Mathematics Stack Exchange is a question and answer site for people studying math at any level and professionals in related fields. It's 100% free, no registration required.

Sign up
Here's how it works:
  1. Anybody can ask a question
  2. Anybody can answer
  3. The best answers are voted up and rise to the top

I am trying to prove the following result, given as an exercise in my book:


Here $r(G,H)$ denotes the Ramsey number for the graphs $G$ and $H$, i.e. the smallest positive integer $t$, such that any graph $F$ of order $t$ either contains $G$ or $\bar{F}$ (the complement of $F$) contains $H$. The join of graphs $G+H$ is defined as the graph obtained by first drawing $G\cup H$ and then filling out all possible edges between the vertices of $G$ and $H$.

Any help will be appreciated. Thanks.

share|cite|improve this question
up vote 2 down vote accepted

We want to show that $$r(K_m+\bar{K_n},K_p+\bar{K_q}) \le \dbinom{m+p-1}{m}n + \dbinom{m+p-1}{p}q.\tag*{(1)}$$ When $n = q = 1$, $(1)$ becomes $$r(K_{m+1},K_{p+1}) \le \dbinom{m+p-1}{m} + \dbinom{m+p-1}{p} = \dbinom{m+p}{m} \tag*{(2)}.$$ This classical bound follows from the well-known inequality $$r(K_{m+1},K_{p+1}) \le r(K_{m},K_{p+1}) + r(K_{m+1},K_{p}) \tag*{(3)}.$$ (The inequality $(2)$ follows from $(3)$ by induction on $m + p$. For the base cases, observe that, e.g., $r(K_{2},K_{p+1}) = p + 1$.)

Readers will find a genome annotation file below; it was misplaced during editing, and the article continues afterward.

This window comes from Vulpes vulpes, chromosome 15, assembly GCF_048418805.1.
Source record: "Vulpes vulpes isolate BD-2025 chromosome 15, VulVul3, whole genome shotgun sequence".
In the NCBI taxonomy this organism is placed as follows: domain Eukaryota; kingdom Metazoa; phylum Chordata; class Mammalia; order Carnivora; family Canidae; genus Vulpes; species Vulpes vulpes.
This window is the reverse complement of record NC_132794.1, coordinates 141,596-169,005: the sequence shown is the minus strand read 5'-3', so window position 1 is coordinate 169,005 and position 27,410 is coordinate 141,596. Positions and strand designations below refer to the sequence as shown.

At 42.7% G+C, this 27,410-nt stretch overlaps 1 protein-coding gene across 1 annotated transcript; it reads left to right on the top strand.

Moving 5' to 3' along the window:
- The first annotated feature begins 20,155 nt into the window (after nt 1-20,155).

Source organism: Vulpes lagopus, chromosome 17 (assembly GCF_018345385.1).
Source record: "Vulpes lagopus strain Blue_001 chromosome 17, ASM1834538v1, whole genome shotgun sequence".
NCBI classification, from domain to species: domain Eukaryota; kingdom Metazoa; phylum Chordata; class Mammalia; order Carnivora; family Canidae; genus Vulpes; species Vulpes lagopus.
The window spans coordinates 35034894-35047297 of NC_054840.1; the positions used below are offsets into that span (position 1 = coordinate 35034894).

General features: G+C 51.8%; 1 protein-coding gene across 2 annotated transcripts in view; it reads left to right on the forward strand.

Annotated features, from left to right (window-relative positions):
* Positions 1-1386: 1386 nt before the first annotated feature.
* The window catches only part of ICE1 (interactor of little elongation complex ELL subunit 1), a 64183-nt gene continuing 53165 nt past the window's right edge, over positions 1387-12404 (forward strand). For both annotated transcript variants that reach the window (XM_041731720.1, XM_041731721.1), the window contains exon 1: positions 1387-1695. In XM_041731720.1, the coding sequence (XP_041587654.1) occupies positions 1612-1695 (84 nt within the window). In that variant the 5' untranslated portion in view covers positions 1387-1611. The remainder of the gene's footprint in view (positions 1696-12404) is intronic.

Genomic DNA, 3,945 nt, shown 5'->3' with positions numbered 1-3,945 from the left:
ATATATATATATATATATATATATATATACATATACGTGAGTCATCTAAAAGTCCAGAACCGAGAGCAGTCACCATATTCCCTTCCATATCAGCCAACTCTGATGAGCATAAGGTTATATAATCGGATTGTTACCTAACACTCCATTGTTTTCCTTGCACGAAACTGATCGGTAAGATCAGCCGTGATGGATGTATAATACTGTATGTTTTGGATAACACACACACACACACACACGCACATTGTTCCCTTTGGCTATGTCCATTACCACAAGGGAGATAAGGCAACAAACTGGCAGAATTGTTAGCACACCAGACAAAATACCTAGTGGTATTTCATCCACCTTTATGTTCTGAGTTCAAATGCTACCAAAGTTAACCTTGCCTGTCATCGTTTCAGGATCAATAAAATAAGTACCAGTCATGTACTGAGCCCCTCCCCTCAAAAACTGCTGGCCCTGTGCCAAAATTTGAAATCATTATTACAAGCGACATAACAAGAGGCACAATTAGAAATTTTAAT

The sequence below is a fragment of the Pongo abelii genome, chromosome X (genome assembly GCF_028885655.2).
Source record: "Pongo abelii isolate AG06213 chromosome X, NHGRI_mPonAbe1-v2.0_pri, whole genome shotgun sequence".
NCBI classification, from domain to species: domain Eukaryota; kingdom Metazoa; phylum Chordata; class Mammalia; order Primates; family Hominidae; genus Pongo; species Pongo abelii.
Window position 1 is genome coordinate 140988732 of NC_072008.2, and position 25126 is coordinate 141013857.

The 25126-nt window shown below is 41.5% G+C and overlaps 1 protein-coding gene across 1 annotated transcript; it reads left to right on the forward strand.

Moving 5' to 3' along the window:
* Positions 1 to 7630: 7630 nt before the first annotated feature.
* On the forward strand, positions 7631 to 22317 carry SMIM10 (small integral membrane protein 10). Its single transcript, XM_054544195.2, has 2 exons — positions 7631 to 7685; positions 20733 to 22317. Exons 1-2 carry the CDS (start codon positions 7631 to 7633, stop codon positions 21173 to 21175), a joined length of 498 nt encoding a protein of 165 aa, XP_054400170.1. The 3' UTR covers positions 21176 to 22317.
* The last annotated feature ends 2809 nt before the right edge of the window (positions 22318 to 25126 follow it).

The fact that the desired inequality is an easy generalization of a classical result gives a strong hint as to the best way to approach the proof. Happily, $(1)$ does indeed follow along the same lines as the standard proof of $(2)$.

Claim: If $m$, $p \geq 2$ and $n$, $q \geq 0$, then $$r(K_m+\bar{K_n},K_p+\bar{K_q}) \leq r(K_{m-1}+\bar{K_n},K_p+\bar{K_q}) + r(K_m+\bar{K_n},K_{p-1}+\bar{K_q}).$$

Proof: Set $N = r(K_{m-1}+\bar{K_n},K_p+\bar{K_q}) + r(K_m+\bar{K_n},K_{p-1}+\bar{K_q})$ and two-color $E(K_N)$ arbitrarily with the colors red and blue. Choose $x \in V(K_N)$. By choice of $N$, it is easy to see that there must be either $r(K_{m-1}+\bar{K_n},K_p+\bar{K_q})$ red edges incident to $x$ or $r(K_m+\bar{K_n},K_{p-1}+\bar{K_q})$ blue edges incident to $x$. Without loss of generality, suppose that the latter holds. Let $U$ denote the set of vertices $u$ such that $ux$ is blue. Now consider the edges among the vertices of $U$. If these contain a red copy of $K_m+\bar{K_n}$, then we are done. If not, then by hypothesis they must contain a blue copy of $K_{p-1}+\bar{K_q}$. However, all of the edges from $x$ to $U$ are blue, so $x$ and the copy of $K_{p-1}+\bar{K_q}$ form a blue copy of $K_{p}+\bar{K_q}$. $\square$

We are nearly done. By induction on $m + p$, we have $$r(K_m+\bar{K_n},K_p+\bar{K_q}) \le \dbinom{m+p-2}{m-1}n + \dbinom{m+p-2}{p}q\\ + \dbinom{m+p-2}{m}n + \dbinom{m+p-2}{p-1}q,$$ and $$\dbinom{m+p-2}{m-1}n + \dbinom{m+p-2}{p}q + \dbinom{m+p-2}{m}n + \dbinom{m+p-2}{p-1}q = \dbinom{m+p-1}{m}n + \dbinom{m+p-1}{p}q.$$

Finally, for the base case, one can show by the same method as above that $r(K_1+\bar{K_n},K_1+\bar{K_q}) \le n + q$. This completes the proof.

share|cite|improve this answer

Your Answer


By posting your answer, you agree to the privacy policy and terms of service.

Not the answer you're looking for? Browse other questions tagged or ask your own question.